Thailand: Police studying footage to nail supporters of anti-coup students

Thailand: Police studying footage to nail supporters of anti-coup students
14 student activists were detained for violating government orders.
PHOTO: The Nation/ANN

INVESTIGATORS are studying CCTV images to determine supporters of the 14 student activists, who are being detained for violating government orders, the Metropolitan Police chief said yesterday.

Bangkok police chief Pol Lt-General Sriwara Rangsiphramanakul said he had ordered investigators to gather evidence in the form of security-camera footage, in addition to documents. "We will summon all the people found to be involved," he said, adding that police had not yet sought arrest warrants for other suspects.

The authorities have threatened to take legal action against people they think were behind the anti-coup activities by a student group called Neo Democracy Movement (NDM). The 14 detainees were part of this group. Police have confiscated many items after searching the detainees' lawyers' cars, including five mobile phones, senior Metropolitan Police officer Pol Maj-General Chayapol Chatchaiyadej said yesterday.

He said the information gathered would be used to establish links between the detainees and the possible mastermind.

Police investigators will question the 14 students on Friday at the Bangkok Remand Prison and the Women's Correctional Institution, located within the Klong Prem Central Prison, a source from the detainees' legal team said. The questioning will be conducted in the presence of the legal team. The detainees had rejected police request to carry out the inquiry before members of the Lawyers Council of Thailand.

After their arrest last Friday, police have been trying to interrogate them since Saturday, but the detainees have refused to co-operate. The students insist that the questioning be conducted in the presence of their lawyers, not those provided by the police.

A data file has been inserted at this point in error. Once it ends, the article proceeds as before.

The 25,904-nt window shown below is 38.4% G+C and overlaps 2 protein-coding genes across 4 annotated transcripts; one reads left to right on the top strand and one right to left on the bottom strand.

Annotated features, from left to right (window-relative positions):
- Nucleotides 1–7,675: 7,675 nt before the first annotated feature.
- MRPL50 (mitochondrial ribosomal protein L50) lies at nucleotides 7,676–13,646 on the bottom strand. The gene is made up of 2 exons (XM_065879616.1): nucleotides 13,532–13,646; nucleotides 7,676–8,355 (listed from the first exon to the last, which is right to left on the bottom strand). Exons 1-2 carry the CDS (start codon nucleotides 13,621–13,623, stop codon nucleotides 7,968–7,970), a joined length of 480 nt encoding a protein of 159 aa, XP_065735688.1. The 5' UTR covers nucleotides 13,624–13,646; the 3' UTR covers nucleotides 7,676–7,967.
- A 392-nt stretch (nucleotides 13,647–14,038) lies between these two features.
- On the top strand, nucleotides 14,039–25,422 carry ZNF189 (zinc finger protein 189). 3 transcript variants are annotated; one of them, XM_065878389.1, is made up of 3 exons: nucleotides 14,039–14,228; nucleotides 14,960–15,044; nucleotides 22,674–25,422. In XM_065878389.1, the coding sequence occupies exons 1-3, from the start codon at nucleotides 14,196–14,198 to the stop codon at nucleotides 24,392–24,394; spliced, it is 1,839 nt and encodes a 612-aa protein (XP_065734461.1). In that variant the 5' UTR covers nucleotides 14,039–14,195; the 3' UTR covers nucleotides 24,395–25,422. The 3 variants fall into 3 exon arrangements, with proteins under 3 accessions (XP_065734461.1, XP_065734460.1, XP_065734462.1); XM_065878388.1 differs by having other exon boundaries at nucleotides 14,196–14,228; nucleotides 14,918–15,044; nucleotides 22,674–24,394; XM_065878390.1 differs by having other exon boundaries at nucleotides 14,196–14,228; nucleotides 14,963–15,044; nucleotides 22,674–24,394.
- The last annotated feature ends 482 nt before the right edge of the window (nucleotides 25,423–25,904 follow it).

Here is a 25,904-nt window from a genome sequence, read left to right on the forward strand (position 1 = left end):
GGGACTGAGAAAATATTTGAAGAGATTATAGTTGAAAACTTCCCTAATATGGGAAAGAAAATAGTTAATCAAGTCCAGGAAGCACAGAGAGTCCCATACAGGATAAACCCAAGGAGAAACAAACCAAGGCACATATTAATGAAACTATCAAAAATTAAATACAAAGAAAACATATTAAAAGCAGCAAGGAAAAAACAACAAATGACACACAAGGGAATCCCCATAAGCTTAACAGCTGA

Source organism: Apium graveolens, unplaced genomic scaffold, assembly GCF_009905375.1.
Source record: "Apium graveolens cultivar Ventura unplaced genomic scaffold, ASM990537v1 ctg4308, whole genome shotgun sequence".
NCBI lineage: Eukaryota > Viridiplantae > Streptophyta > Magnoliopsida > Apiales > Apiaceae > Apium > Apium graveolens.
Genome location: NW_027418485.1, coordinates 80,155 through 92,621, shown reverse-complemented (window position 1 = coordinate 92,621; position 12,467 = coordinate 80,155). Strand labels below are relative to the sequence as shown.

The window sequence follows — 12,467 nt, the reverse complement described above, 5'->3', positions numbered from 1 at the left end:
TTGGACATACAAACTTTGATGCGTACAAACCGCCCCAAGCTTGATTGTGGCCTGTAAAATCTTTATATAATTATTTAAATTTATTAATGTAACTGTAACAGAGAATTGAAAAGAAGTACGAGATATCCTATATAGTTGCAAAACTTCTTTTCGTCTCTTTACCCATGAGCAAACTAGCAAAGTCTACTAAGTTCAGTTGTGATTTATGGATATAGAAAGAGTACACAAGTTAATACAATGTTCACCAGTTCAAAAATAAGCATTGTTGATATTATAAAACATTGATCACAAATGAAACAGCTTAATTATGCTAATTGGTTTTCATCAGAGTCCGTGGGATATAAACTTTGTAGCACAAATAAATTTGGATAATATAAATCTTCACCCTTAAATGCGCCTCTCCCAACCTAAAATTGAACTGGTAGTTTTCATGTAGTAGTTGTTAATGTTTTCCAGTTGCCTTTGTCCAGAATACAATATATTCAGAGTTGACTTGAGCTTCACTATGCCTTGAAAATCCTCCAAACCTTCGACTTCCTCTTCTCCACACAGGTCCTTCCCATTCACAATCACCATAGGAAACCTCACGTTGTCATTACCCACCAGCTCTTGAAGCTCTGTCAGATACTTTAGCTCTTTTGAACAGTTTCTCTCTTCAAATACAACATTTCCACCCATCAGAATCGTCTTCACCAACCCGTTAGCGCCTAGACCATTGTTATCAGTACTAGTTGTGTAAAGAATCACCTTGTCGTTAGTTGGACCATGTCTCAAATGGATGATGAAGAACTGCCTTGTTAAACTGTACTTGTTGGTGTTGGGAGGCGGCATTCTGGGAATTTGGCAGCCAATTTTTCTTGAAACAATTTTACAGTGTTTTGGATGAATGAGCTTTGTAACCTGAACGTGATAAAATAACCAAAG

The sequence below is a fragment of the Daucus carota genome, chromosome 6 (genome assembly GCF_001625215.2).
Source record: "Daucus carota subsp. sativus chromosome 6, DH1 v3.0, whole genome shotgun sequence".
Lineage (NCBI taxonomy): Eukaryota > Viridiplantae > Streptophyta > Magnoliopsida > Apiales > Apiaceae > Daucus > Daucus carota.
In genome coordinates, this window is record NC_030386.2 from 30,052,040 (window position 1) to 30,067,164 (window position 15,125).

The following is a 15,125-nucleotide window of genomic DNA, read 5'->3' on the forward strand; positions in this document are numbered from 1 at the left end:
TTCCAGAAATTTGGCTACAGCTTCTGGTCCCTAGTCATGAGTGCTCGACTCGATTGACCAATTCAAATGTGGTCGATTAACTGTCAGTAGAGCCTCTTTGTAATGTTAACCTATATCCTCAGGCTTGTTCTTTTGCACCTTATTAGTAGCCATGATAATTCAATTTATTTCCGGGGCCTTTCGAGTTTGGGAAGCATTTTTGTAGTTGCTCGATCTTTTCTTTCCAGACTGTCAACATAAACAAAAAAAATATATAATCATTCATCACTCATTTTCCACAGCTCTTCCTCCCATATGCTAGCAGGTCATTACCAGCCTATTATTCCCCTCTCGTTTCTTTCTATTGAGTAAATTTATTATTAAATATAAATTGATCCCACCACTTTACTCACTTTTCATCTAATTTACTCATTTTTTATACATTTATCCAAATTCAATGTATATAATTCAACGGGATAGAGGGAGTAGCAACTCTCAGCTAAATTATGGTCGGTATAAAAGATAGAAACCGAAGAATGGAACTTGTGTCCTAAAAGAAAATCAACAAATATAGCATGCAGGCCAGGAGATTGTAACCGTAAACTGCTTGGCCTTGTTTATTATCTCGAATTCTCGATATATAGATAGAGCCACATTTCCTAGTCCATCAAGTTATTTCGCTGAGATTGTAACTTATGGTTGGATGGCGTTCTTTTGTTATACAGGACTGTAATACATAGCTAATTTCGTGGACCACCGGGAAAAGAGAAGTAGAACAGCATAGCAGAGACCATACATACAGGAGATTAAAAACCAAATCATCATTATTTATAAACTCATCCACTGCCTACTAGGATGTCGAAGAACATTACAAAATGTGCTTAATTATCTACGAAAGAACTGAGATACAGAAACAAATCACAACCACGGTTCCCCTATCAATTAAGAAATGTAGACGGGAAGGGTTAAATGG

The detainees yesterday were visited by members of the Thai Lawyers for Human Rights and NDM, as well as relatives and some 40 supporters. The Corrections authorities only allow one 20-minute visit 11.10am daily. The visitors were asked to avoid any political gestures during the visit, Thammasat University law lecturer Piyabutr Saengkanokkul said.

The authorised lawyers were allowed to discuss the case with the detainees. One of them, whose name is withheld, said the students still stood firm about not seeking bail. The lawyers are looking at the charges pressed against the students, and if they face sedition charges under Article 116, they will fight and deny them, he said.

Other proceedings would be disclosed after the interrogation on Friday, he reiterated.

Despite the presence of a few officials, who filmed the event, the overall atmosphere at the remand was good. Some 40 supporters as well as the students' friends and family visited, including academics from Chulalongkorn and Thammasat universties such as Puangthong Pawakapan and Yukti Mukdawijitra.

After the visit, the visitors confirmed that all the detainees were well and remained committed to fight for democracy. However, they said the detainees' hair had been cut short in accordance with prison rules.

"Everybody is fine. They are still in good spirits and cheerful. And everything is the same. They will not seek bail," the girlfriend of one of the detainees said.

Meanwhile, a campaign via change.org seeking their release has garnered more than 10,000 of the 15,000 targeted signatures on the second day of campaign yesterday.

Prime Minister Prayut Chan-o-cha yesterday refused to answer questions about the issue, as he was headed to Chiang Mai for a mobile Cabinet meeting.

In a related development, the military court yesterday granted bail to two other student activists who were arrested separately for violating the ban on political gatherings of five or more people.

Natcha Kong-udom and Somchart Kaedam were released on bail of Bt10,000 (S$399) each.

Foreign Minister Tanasak Patimapragorn said yesterday that Thailand was far safer and peaceful now than in the past. "I believe foreigners will have a good understanding if they are aware of this fact," he said in response to criticism from foreign countries over the arrest of student activists.

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